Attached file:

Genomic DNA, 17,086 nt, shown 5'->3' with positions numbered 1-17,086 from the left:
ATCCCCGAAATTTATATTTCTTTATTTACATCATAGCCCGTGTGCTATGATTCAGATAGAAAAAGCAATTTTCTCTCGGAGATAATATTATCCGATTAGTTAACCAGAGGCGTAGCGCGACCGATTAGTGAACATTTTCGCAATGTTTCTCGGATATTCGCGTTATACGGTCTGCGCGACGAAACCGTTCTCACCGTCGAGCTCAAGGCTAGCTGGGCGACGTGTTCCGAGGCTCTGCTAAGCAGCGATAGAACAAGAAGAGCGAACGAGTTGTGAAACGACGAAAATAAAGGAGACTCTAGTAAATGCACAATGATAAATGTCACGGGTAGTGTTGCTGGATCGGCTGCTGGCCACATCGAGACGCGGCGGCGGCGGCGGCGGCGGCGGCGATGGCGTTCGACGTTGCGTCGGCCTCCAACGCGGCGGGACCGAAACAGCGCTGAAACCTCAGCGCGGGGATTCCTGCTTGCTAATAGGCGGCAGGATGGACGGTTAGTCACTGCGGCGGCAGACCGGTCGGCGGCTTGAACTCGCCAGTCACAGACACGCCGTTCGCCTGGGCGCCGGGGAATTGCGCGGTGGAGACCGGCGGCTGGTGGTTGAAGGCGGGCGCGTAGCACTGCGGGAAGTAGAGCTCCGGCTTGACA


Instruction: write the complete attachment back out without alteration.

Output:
Genomic DNA, 17,086 nt, shown 5'->3' with positions numbered 1-17,086 from the left:
ATCCCCGAAATTTATATTTCTTTATTTACATCATAGCCCGTGTGCTATGATTCAGATAGAAAAAGCAATTTTCTCTCGGAGATAATATTATCCGATTAGTTAACCAGAGGCGTAGCGCGACCGATTAGTGAACATTTTCGCAATGTTTCTCGGATATTCGCGTTATACGGTCTGCGCGACGAAACCGTTCTCACCGTCGAGCTCAAGGCTAGCTGGGCGACGTGTTCCGAGGCTCTGCTAAGCAGCGATAGAACAAGAAGAGCGAACGAGTTGTGAAACGACGAAAATAAAGGAGACTCTAGTAAATGCACAATGATAAATGTCACGGGTAGTGTTGCTGGATCGGCTGCTGGCCACATCGAGACGCGGCGGCGGCGGCGGCGGCGGCGGCGATGGCGTTCGACGTTGCGTCGGCCTCCAACGCGGCGGGACCGAAACAGCGCTGAAACCTCAGCGCGGGGATTCCTGCTTGCTAATAGGCGGCAGGATGGACGGTTAGTCACTGCGGCGGCAGACCGGTCGGCGGCTTGAACTCGCCAGTCACAGACACGCCGTTCGCCTGGGCGCCGGGGAATTGCGCGGTGGAGACCGGCGGCTGGTGGTTGAAGGCGGGCGCGTAGCACTGCGGGAAGTAGAGCTCCGGCTTGACA